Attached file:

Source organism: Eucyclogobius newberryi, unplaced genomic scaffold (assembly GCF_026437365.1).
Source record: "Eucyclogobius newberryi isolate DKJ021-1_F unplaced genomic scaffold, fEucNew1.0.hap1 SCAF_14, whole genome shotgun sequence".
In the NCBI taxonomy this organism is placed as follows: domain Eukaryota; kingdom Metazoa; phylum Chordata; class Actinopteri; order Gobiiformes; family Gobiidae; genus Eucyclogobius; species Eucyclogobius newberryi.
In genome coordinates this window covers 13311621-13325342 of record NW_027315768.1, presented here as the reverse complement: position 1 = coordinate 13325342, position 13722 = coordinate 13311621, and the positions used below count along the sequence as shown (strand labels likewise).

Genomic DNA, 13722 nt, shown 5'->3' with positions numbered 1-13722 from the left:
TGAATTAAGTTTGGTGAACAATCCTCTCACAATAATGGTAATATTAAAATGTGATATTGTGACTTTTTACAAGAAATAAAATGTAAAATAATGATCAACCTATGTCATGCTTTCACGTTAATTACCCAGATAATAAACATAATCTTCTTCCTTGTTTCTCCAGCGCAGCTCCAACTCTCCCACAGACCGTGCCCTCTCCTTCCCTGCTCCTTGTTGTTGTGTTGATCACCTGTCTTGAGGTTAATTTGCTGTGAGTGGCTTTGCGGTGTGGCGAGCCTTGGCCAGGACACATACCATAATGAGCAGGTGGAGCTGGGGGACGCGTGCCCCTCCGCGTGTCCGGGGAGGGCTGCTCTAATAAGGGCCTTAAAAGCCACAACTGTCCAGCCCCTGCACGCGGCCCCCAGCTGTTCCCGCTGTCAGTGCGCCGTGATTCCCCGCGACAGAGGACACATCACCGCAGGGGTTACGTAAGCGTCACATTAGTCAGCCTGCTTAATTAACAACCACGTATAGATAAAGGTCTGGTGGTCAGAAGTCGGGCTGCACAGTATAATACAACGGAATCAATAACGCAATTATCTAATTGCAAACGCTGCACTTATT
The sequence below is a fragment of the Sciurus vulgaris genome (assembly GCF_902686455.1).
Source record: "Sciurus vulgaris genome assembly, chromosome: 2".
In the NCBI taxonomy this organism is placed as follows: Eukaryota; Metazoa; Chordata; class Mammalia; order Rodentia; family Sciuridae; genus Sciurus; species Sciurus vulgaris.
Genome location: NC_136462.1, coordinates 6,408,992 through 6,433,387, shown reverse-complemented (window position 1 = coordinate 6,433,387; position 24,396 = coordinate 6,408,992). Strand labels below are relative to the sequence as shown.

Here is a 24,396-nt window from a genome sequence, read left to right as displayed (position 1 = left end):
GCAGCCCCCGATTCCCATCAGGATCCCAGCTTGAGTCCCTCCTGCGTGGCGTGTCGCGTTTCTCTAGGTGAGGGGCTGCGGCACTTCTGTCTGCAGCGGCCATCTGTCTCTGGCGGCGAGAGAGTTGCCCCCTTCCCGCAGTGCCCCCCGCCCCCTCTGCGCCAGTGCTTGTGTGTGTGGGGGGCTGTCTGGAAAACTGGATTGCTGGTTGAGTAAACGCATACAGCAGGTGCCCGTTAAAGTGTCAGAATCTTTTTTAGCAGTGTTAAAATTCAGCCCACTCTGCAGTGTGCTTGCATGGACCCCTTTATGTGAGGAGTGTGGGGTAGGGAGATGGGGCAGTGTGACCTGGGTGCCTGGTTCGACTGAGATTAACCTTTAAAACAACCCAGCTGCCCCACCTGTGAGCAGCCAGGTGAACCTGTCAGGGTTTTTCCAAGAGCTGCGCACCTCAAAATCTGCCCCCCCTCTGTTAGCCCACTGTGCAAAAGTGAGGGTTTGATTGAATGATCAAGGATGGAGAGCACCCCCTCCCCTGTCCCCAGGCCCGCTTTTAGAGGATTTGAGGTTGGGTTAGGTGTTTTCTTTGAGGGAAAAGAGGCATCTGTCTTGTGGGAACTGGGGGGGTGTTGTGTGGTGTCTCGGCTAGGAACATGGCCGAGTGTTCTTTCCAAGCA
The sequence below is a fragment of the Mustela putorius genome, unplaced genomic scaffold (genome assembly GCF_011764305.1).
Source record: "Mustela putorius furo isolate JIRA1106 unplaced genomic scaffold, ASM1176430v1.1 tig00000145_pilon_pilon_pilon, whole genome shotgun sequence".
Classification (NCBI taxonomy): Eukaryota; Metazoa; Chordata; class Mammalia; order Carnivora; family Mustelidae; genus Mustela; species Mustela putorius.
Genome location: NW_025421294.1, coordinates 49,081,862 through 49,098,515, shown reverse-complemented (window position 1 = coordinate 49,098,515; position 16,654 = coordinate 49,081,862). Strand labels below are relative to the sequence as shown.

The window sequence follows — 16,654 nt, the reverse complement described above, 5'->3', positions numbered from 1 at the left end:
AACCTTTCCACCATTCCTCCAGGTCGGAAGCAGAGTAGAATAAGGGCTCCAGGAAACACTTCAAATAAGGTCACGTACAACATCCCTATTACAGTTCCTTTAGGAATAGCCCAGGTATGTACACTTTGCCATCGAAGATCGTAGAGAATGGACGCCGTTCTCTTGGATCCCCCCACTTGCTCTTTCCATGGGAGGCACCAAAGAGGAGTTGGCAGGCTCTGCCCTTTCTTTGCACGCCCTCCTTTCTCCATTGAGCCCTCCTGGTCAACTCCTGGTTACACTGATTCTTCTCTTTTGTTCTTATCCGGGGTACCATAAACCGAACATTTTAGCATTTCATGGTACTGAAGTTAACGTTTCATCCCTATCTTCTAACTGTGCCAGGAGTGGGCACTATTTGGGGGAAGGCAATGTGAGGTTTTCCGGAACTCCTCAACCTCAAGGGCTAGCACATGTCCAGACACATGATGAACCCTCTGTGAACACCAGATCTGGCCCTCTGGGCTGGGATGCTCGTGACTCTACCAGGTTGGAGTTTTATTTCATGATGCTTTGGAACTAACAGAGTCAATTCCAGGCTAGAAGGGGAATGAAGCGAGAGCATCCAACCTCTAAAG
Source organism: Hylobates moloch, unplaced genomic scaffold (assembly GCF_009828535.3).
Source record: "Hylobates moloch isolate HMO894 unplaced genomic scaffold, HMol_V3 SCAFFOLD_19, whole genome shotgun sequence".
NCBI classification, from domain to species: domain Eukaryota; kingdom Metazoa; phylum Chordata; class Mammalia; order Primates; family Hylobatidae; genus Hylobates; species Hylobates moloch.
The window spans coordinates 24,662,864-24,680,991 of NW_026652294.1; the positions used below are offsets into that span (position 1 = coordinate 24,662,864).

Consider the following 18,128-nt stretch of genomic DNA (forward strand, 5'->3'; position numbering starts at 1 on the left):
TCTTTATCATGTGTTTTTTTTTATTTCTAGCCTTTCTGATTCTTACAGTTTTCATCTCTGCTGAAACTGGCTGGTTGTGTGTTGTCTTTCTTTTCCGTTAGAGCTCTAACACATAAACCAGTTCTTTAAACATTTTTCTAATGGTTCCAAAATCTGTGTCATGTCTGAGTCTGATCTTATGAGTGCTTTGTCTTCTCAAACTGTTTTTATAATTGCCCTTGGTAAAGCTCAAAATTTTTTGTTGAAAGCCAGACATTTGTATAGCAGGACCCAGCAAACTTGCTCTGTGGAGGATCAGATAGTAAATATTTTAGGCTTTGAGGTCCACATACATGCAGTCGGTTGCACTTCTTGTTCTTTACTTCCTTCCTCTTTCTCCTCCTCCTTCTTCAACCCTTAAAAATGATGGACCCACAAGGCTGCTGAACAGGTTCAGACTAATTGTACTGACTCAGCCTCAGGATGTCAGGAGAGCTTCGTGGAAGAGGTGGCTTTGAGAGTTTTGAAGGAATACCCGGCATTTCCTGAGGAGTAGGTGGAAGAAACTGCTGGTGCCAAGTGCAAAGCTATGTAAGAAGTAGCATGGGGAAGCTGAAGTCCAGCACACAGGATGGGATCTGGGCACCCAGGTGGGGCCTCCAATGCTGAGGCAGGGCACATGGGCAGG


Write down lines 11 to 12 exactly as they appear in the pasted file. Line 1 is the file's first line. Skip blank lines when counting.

Here is a 24,396-nt window from a genome sequence, read left to right as displayed (position 1 = left end):
GCAGCCCCCGATTCCCATCAGGATCCCAGCTTGAGTCCCTCCTGCGTGGCGTGTCGCGTTTCTCTAGGTGAGGGGCTGCGGCACTTCTGTCTGCAGCGGCCATCTGTCTCTGGCGGCGAGAGAGTTGCCCCCTTCCCGCAGTGCCCCCCGCCCCCTCTGCGCCAGTGCTTGTGTGTGTGGGGGGCTGTCTGGAAAACTGGATTGCTGGTTGAGTAAACGCATACAGCAGGTGCCCGTTAAAGTGTCAGAATCTTTTTTAGCAGTGTTAAAATTCAGCCCACTCTGCAGTGTGCTTGCATGGACCCCTTTATGTGAGGAGTGTGGGGTAGGGAGATGGGGCAGTGTGACCTGGGTGCCTGGTTCGACTGAGATTAACCTTTAAAACAACCCAGCTGCCCCACCTGTGAGCAGCCAGGTGAACCTGTCAGGGTTTTTCCAAGAGCTGCGCACCTCAAAATCTGCCCCCCCTCTGTTAGCCCACTGTGCAAAAGTGAGGGTTTGATTGAATGATCAAGGATGGAGAGCACCCCCTCCCCTGTCCCCAGGCCCGCTTTTAGAGGATTTGAGGTTGGGTTAGGTGTTTTCTTTGAGGGAAAAGAGGCATCTGTCTTGTGGGAACTGGGGGGGTGTTGTGTGGTGTCTCGGCTAGGAACATGGCCGAGTGTTCTTTCCAAGCA